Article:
Alert Sign Dear reader, online ads enable us to deliver the journalism you value. Please support us by taking a moment to turn off Adblock on

Alert Sign Dear reader, please upgrade to the latest version of IE to have a better reading experience


Child brides are at a heightened risk of sexual and physical abuse, as well as reproductive health complications. – Illustration by Abro

ISLAMABAD: In Pakistan, one woman dies in every 20 minutes during childbirth and the major cause of the high maternal mortality ratio 276 per 100,000 live births is child marriage.

This was stated by speakers at a workshop organised by the Family Planning Association of Pakistan (FPAP) here on Wednesday.

Rahnuma-FPAP's chief executive officer Syed Kamal Shah, director adolescent and women empowerment Amna Aksheed and director advocacy resources Nabila Malik also attended the workshop.

It is estimated that 30 per cent of all marriages fall into the category of child marriage which is more common in interior Sindh than in other parts of the country.

As many as 985 cases of child marriage were reported in Pakistan in 2009 but there are no exact figures about the practice in the country, said the speakers.

Girls who marry before the age of 18 are more likely to experience domestic violence than their peers who marry late. Child brides often show signs symptomatic of child sexual abuse and post-traumatic stress. Such symptoms include feeling of hopelessness, helplessness and severe depression.

Child brides are at a heightened risk of sexual and physical abuse, reproductive health complications, HIV/Aids infection and other adverse physiological and social outcomes.

Girls aged 10-14 are five times more likely to die in childbirth than women aged 15-19, they said. Five customs or traditions are also promoting child marriages in the country, the speakers added. These are: Watta Satta, in which young brides are exchanged between two parties; Paitlikkhi (literally written on stomach) where two families agree to marry their children before they are born or are still young; SwaraNani, under which girls are given in marriage as a form of dispute resolution; Vulvar, a system of bride price in Balochistan, and Addo-Baddo, practiced in Sindh, in which families agree to marry their young daughters to boys of other tribes.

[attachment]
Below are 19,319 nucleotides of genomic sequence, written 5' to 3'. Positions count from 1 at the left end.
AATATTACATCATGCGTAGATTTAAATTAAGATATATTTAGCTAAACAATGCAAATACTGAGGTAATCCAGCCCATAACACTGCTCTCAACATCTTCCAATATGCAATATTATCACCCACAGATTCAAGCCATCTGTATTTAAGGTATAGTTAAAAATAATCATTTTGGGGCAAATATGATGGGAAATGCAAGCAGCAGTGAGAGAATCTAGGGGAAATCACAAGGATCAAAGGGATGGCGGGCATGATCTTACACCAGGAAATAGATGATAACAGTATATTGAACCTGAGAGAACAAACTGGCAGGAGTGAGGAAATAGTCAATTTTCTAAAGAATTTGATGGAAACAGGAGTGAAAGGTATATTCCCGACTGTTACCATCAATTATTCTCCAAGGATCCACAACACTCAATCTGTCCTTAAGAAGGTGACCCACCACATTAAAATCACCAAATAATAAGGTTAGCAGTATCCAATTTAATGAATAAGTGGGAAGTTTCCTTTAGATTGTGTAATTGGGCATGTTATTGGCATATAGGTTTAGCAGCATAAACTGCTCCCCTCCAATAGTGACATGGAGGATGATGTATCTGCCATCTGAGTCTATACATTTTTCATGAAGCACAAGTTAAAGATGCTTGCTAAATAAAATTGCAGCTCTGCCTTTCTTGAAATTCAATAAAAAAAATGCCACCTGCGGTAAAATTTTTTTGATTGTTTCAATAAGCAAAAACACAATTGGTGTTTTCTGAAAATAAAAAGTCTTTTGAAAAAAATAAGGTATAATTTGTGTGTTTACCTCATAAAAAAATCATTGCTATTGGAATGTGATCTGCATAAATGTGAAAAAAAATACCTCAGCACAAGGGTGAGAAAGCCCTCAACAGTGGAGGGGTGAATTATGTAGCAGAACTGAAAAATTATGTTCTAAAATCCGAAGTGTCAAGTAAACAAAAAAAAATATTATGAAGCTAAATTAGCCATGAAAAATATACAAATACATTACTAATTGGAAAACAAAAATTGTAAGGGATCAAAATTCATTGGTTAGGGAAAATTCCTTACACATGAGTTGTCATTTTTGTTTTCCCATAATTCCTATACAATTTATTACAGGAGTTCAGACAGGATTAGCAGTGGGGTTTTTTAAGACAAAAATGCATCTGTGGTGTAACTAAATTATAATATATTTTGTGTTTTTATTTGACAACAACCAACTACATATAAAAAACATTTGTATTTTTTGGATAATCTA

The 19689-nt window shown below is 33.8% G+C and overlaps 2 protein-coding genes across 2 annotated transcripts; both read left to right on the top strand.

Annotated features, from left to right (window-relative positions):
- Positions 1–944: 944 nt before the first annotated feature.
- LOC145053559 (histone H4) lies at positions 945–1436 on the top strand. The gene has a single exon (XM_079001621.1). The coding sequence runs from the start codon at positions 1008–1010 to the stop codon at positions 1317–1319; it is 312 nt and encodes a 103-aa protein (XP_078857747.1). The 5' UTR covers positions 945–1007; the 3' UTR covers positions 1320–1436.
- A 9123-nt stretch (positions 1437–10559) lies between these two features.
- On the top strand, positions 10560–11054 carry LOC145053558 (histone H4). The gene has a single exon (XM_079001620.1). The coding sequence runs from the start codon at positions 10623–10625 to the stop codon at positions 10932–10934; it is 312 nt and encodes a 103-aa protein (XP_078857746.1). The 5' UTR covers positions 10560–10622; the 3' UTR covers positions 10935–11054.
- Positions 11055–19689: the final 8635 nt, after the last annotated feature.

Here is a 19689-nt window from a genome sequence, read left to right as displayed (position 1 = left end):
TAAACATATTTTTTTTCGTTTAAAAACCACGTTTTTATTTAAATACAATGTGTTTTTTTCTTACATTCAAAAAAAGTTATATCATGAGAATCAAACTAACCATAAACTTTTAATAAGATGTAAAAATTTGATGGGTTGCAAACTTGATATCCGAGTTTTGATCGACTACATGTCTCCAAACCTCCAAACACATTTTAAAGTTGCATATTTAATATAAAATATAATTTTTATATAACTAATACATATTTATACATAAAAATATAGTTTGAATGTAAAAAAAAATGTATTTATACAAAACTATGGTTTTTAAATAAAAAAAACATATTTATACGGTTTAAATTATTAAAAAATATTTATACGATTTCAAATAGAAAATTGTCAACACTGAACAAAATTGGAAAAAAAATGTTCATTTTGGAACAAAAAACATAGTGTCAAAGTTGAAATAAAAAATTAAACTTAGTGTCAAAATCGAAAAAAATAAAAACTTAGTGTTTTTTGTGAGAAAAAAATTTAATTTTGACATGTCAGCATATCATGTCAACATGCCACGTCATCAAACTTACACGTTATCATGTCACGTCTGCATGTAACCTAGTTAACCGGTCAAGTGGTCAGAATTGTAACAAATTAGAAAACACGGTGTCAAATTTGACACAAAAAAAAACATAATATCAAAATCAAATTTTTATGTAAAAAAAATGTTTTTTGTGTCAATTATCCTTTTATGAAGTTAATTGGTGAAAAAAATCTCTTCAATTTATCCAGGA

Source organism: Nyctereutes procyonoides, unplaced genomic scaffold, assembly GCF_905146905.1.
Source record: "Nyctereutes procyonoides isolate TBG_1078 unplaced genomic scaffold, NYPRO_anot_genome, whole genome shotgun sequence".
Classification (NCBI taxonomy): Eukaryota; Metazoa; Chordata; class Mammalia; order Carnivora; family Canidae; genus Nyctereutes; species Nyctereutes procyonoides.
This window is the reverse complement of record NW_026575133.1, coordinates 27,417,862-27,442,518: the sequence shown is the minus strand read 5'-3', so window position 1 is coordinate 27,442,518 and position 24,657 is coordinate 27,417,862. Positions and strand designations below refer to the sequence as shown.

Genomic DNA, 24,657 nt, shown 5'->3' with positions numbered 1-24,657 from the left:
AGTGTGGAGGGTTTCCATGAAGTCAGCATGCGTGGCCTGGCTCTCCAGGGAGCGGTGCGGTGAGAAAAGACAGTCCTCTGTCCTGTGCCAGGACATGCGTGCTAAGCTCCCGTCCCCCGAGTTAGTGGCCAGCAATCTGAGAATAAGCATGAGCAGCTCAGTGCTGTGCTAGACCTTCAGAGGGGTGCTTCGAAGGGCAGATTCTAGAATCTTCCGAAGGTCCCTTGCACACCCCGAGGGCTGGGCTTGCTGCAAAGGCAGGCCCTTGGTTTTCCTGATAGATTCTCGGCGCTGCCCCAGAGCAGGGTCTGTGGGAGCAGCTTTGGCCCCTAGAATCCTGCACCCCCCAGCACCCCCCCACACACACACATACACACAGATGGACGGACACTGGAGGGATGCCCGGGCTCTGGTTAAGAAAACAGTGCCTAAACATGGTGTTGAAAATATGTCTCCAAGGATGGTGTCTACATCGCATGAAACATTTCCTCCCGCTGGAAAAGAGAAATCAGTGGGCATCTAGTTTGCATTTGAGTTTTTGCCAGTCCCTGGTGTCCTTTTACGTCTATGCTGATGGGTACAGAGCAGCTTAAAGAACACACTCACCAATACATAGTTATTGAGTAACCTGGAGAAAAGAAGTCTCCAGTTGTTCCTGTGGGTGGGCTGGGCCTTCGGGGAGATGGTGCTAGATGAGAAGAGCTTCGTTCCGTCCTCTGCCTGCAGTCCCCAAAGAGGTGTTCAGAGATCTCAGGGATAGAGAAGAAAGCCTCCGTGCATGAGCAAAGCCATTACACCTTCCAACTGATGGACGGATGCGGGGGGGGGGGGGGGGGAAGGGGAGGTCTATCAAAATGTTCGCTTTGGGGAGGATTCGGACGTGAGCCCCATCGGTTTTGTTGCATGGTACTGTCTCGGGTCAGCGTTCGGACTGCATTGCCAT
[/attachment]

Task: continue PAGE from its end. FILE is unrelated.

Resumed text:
Besides, because of financial problems, poor prefer to give their daughters in marriages at an early age so that there are less people to feed.People who marry off their children young are usually the ones who live in rural areas and are unaware of the consequences of child marriage.

Child marriage has been discouraged in Pakistan through the 'Child Marriage Restraint Act 1929' but still it is widely practiced in some areas throughVani and other ceremonies. According to the act, male not above 18 and female not over 16 are considered children. Child marriage means a marriage to which either of the contracting partners is a child.

Violation of the act is a crime but the punishment is so mild that no one bothers about it.

The punishment for child marriage is simple imprisonment which may extend to one month or with a fine of Rs1,000or both.

Worldwide each day more than 25,000 young girls become child brides, joining almost 60 million women who have married before their 18th birthday.

The speakers said the government should develop and implement a system to prevent or discourage child marriage, review customary and civil laws and make commitment to reduce poverty. They also called for legislation to establish 18 as the legal age for girls' marriage.

Birth and marriage registration should be ensured and open discussion should be arranged to create awareness among the masses, they added. Educated girls are less likely to agree to marry at young age, so incentives should be introduced for their education.